The return of the Taliban to power in Kabul has contributed to the flourishing of the drug business in Afghanistan, much against the belief that strict religious norms pursued by the Taliban would lead to a ban in production and sale of narcotic substances.
Colonel Nezamuddin Bahavi, the former head of intelligence of the anti-drug police of the Ministry of Internal Affairs of Afghanistan, stated this in an exclusive interview with the Russian daily, Nezavisimaya Gazeta.
According to Bahavi, the Taliban has always been associated with drugs trade and soon after coming to power in August 2021, the situation turned entirely in the Taliban’s favour.
He further said that until August 2021, criminals associated with the drugs business were scared of the anti-drug unit of the Interior Ministry. But now the situation has changed drastically with government control virtually non-existent and drugs trade flourishing boundlessly.
According to Bahavi, the Afghan and regional drug mafia is increasingly gaining strength under the Taliban. The area under poppy cultivation has increased with drugs production growing and smuggling on the rise.
According to the UN Office on Drugs and Crime (UNODC), in the north and the east of the country, they mainly grow opium and produce heroin whereas in the west and south-west, especially in provinces such as Herat, Farah, Nimroz, Helmand etc., there has been a rise in the production of methamphetamine, a popular synthetic drug.
Significantly, this has been facilitated due to the availability of a locally-grown wild herb which acts as a substitute for Ephedrine which is needed to produce methamphetamine.
According to experts, because of this free-growing grass and its easy access, there is now no need for smuggling Ephedrine from abroad as Afghanistan evinces on a new path of plastic drugs manufacturing.
As far as the Taliban’s genuine desire to stop drugs production is concerned, Bahavi conveyed to the Russian daily that efforts by the Taliban to stop drugs production and to seize illicit drugs has been mostly symbolic and aimed at hiking the price of the product in the market.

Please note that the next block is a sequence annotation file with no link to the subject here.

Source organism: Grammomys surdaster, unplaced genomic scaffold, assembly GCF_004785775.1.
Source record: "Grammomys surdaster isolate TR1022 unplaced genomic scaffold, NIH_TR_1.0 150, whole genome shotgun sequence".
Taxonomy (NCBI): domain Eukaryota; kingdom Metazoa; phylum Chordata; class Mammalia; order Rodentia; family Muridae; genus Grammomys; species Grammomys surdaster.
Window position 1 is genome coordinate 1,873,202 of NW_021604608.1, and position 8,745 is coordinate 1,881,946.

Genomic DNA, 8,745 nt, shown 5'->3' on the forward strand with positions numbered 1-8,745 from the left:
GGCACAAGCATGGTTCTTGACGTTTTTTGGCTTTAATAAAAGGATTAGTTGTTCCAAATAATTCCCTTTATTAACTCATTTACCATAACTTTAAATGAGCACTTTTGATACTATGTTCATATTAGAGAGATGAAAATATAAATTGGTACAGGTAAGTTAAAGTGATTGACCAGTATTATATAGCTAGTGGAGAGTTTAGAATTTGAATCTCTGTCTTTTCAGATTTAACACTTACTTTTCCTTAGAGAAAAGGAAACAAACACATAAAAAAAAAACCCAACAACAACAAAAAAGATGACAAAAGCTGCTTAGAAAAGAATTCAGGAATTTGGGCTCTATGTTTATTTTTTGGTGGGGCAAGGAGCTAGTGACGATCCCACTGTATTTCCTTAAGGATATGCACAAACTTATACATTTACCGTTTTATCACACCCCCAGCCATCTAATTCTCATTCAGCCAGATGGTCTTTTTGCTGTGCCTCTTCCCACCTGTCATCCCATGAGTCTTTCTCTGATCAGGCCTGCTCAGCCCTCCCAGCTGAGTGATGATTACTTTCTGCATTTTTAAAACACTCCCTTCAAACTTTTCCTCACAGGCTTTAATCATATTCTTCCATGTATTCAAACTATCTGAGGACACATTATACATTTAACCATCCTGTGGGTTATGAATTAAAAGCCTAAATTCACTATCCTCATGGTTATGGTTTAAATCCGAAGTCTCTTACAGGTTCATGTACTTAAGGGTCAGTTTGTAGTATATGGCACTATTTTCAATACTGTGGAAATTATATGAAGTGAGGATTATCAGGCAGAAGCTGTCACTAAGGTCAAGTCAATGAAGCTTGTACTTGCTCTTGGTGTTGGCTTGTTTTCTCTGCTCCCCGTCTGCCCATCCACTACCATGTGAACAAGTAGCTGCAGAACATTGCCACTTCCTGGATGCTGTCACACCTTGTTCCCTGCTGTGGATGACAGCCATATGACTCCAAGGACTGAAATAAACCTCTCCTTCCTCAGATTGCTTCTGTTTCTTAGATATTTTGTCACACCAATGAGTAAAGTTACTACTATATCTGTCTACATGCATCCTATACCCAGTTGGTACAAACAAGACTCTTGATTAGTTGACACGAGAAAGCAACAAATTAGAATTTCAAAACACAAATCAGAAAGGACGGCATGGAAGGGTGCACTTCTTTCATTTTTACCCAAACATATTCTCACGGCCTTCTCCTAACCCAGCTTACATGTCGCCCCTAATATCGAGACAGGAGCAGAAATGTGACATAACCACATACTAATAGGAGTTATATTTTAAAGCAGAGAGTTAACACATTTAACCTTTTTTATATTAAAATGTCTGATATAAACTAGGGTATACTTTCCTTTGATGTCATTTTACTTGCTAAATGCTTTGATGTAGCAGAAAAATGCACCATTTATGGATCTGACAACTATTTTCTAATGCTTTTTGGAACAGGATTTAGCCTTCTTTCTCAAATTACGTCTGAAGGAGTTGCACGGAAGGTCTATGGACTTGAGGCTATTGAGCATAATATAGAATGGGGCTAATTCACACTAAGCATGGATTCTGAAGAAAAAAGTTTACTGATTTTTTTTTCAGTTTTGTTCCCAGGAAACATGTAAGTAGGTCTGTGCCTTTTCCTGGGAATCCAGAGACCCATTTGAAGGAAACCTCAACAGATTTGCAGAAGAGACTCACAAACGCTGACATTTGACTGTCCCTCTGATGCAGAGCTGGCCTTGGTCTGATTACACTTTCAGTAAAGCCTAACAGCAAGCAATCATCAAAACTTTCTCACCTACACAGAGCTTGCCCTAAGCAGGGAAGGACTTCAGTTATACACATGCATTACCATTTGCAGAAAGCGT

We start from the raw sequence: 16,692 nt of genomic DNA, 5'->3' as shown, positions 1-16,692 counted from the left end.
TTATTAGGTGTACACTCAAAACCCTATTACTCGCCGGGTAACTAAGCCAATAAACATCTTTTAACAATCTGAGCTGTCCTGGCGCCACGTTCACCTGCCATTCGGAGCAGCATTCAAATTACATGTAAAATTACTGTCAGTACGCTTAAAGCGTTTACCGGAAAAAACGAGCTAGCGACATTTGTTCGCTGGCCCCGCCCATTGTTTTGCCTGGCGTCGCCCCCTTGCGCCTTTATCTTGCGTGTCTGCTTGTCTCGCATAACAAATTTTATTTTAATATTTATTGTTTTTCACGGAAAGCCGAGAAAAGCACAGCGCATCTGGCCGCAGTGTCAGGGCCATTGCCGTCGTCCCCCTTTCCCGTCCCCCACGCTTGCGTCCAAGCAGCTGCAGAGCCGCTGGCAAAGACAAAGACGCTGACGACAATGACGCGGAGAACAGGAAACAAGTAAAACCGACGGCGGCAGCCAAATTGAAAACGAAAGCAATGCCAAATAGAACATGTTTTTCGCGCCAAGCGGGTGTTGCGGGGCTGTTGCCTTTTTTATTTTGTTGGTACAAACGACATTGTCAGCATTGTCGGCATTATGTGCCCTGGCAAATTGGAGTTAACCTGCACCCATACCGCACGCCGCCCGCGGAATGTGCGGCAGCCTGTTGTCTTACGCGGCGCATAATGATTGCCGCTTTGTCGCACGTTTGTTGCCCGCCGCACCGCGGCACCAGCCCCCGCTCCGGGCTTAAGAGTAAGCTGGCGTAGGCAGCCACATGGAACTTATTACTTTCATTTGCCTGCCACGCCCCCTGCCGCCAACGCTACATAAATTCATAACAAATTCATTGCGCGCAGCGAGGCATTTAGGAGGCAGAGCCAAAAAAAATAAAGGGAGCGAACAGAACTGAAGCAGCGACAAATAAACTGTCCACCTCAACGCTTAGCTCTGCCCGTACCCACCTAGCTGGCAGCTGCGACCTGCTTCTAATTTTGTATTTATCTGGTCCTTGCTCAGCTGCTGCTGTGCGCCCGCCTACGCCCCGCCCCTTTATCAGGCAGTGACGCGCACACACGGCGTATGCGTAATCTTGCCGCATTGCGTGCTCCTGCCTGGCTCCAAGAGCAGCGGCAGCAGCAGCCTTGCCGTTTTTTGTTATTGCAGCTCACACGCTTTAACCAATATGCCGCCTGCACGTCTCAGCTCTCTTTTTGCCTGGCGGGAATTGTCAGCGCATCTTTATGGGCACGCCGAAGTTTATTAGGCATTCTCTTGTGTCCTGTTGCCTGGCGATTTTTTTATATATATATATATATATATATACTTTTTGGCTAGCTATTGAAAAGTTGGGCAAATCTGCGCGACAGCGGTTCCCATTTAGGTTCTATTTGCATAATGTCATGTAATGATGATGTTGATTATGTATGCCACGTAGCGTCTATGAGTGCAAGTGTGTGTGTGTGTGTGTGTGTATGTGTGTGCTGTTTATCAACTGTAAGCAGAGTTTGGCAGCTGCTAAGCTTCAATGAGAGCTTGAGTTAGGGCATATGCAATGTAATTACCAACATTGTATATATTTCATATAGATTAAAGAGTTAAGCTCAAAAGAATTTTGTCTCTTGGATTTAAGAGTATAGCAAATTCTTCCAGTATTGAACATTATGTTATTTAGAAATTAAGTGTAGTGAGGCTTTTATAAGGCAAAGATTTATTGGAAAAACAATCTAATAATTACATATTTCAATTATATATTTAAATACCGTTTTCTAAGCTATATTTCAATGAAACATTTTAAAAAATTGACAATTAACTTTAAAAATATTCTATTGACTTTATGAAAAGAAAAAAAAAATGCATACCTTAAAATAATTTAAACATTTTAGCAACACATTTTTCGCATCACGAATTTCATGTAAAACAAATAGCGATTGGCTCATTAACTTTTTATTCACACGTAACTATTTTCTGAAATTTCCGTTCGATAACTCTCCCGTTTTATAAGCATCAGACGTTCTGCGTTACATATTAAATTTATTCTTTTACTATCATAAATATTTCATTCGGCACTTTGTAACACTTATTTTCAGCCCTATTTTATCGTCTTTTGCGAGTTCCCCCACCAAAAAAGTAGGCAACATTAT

Moreover, transportation of drugs has now become easier with smugglers paying a certain amount on per kilogram basis to the relevant Taliban nodal officer located at the point of start of journey.
The Taliban in turn provides them a permit which enables easy transportation of the consignment from any one point of the country to another.
According to Bahavi, the amount of money that the Taliban earns through transportation and sale of drugs cannot be substituted by any other means. He mentioned that the role of drugs in the Afghan market has been crucial for political machinations and countries in the neighbourhood have used drugs to fight their wars in Afghanistan.
He thus said that drugs smuggling was a universal business in Afghanistan and in the past senior government officials, including army generals and security officials, had been detained for smuggling of drugs.
Bahavi claimed that one cannot perceive an end to the drugs menace in Afghanistan any time soon. According to him, the drug mafia is deep-rooted and extremely well-networked, making it difficult to crack the racket.
Moreover, today the most influential factions and groups in the Taliban are involved in the drugs business, especially the Haqqanis who are closely associated with the Pakistani establishment.
According to Bahavi, efforts to curb drugs smuggling through agreements with other countries have not produced any result.
For instance, he mentioned that after great difficulty, Afghanistan succeeded in signing an agreement with Pakistan on the fight against drug trafficking.
However, the agreement remained one-sided as Pakistan would seek all information on drugs related activities and those involved, but never share any relevant information on its part.
Thus, the agreement fell through as soon as it was signed.
Bahavi mentioned that it is a known fact that most of the drugs smuggled to different parts of the world move out of Afghanistan through Pakistan. However, there have rarely been instances of large-scale seizure of consignments in Pakistan.
(The story has been published via a syndicated feed with a modified headline.)